Robert M. Edsel is the author of the non-fiction books, Rescuing Da Vinci and The Monuments Men: Allied Heroes, Nazi Thieves and the Greatest Treasure Hunt in History, as well as the forthcoming book Saving Italy, to be published in Spring 2013. He is the co-producer of the documentary film, The Rape of Europa, and Founder and President of the Monuments Men Foundation for the Preservation of Art. In January 2012 George Clooney announced he would write, direct and star in the film version of Mr. Edsel’s book, The Monuments Men.
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In the years 1939-1941, at the behest of President Franklin Roosevelt upon urging from retailers, Thanksgiving was celebrated a week earlier, on the third Thursday in November rather than the fourth. As a result, some referred to the earlier celebration not as Thanksgiving, but as Franksgiving. The week change was intended as an economic stimulus measure that would create a longer Christmas shopping season and increase retail in the time of the Great Depression. Some states refused the change and celebrated at the usual time, while a few states celebrated both dates.
For the first Thanksgiving during WWII, in 1942, Roosevelt returned the holiday to its traditional week. The hit 1942 film, Holiday Inn, remarked on the confusion surrounding the date of that year’s Thanksgiving—even the turkey is confused. Happy Thanksgiving!
Click here to watch the Thanksgiving scene from Holiday Inn.
Post by Curator Kimberly Guise.
Predicting the outcome of presidential elections has evolved considerably since the days of FDR. While all polling relies on some form of sampling, the method employed can have a dramatic effect on the accuracy in projecting the next commander-in-chief. Statistician Dr. George Gallup, founder of the American Institute of Public Opinion, pioneered scientific methods for measuring public opinion. His method, known as The Gallup Poll, received national recognition by accurately predicting FDR’s win in 1936 from the replies of only 50,000 respondents. Gallup’s results were in direct opposition to Literary Digest’s polling prediction of Roosevelt’s defeat based on over two million mailed questionnaires.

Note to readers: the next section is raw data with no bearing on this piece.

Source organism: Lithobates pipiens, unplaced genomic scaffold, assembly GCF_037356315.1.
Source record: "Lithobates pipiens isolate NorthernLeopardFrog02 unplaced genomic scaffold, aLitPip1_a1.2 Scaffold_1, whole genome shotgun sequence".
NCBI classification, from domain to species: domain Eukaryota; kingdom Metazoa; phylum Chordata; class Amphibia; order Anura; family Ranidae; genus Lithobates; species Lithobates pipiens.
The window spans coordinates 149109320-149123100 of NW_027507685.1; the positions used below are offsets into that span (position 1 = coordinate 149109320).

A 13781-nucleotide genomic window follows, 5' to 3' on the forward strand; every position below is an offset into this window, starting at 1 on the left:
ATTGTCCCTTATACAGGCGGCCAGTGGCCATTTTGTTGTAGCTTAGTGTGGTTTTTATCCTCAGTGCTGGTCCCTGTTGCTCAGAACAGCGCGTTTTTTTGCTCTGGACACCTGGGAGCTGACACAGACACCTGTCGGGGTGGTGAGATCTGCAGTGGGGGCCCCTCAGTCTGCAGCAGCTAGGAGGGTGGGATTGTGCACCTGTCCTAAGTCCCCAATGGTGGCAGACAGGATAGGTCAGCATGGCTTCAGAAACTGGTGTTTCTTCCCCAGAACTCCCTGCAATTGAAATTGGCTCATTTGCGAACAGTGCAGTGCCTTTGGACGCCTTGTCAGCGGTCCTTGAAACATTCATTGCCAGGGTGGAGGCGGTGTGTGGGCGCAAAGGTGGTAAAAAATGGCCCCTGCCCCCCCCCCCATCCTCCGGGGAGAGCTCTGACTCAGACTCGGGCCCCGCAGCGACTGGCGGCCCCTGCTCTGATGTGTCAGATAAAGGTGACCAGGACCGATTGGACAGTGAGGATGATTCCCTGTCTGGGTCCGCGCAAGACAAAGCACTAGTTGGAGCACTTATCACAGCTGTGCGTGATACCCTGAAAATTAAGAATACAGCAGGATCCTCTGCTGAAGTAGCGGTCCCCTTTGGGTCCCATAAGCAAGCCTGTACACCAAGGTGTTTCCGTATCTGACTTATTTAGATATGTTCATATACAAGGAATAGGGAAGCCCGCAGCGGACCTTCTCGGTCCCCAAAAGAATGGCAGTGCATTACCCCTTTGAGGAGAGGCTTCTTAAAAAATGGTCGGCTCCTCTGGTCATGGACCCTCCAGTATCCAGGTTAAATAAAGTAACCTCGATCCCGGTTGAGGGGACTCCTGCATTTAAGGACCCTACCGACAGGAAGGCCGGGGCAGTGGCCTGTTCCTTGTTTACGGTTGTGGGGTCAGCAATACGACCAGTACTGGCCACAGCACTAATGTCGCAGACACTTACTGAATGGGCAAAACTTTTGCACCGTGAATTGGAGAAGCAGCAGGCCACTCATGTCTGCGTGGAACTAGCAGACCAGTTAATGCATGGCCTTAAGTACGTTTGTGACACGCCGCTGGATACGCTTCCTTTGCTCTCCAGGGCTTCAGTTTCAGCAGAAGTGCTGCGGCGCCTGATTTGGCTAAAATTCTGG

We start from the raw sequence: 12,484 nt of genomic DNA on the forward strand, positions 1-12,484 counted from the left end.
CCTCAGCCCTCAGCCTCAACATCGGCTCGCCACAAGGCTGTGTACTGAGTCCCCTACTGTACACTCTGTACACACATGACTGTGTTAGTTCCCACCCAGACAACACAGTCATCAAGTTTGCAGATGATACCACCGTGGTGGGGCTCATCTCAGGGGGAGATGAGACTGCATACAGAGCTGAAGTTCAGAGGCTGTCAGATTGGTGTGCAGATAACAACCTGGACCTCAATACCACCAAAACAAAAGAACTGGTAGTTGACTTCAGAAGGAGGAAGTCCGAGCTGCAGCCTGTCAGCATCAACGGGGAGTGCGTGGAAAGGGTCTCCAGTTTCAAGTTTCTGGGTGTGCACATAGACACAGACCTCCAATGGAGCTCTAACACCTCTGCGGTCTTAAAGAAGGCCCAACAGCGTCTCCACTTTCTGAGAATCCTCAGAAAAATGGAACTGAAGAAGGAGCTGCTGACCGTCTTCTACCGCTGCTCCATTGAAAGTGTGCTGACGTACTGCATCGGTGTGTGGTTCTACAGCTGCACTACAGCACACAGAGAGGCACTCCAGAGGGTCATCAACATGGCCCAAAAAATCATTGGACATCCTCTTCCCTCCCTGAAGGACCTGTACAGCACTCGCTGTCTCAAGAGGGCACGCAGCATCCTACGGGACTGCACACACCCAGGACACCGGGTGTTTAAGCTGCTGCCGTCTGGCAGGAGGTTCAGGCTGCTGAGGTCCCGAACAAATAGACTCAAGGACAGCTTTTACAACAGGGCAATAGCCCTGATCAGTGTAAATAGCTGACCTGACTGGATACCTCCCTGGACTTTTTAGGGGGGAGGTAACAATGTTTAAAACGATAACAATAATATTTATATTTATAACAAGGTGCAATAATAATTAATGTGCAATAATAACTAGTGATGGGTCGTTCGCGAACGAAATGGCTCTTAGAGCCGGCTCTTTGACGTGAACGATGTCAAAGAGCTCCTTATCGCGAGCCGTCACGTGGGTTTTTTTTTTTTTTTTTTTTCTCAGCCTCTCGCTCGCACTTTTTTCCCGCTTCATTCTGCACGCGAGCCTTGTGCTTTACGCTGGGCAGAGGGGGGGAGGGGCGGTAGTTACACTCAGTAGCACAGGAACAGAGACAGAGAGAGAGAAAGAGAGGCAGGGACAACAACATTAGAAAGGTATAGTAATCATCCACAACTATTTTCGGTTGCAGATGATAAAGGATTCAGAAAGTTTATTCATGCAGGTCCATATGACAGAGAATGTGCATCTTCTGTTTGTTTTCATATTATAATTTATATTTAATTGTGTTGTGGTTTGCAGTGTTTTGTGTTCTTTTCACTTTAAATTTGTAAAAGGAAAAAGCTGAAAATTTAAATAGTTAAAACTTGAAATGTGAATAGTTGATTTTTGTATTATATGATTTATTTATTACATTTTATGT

FDR’s 1936 Reelection
Literary Digest made two major errors in sampling the U.S. electorate in 1936. First, they mailed questionnaires to automobile owners and magazine and telephone subscribers, a group not representative of the entire voting population during the Great Depression when many Americans could not afford to purchase a car or pay for magazines. Second, Literary Digest asked respondents to return their questionnaire by mail, essentially selecting for voters who had strong feelings of dissatisfaction with the current president.
So how did Gallup manage to accurately predict the outcome of the 1936 election using a sample one quarter the size of Literary Digest? Gallup used quota sampling to poll groups of people who reflected the overall composition of the electorate. The American Institute of Public Opinion sent hundreds of interviewers all of the country, each given quotas for different types of respondents based on multiple factors like class, gender, and location.
Gallup successfully predicted FDR’s subsequent bids for the White House in 1940 and 1944 until the organization notoriously failed to predict Truman’s 1948 victory. Several factors caused Gallup’s error in the 1948 election including two third-party candidates, continued use of quota sampling rather than random sampling, and ending poll collection a full two weeks before Election Day.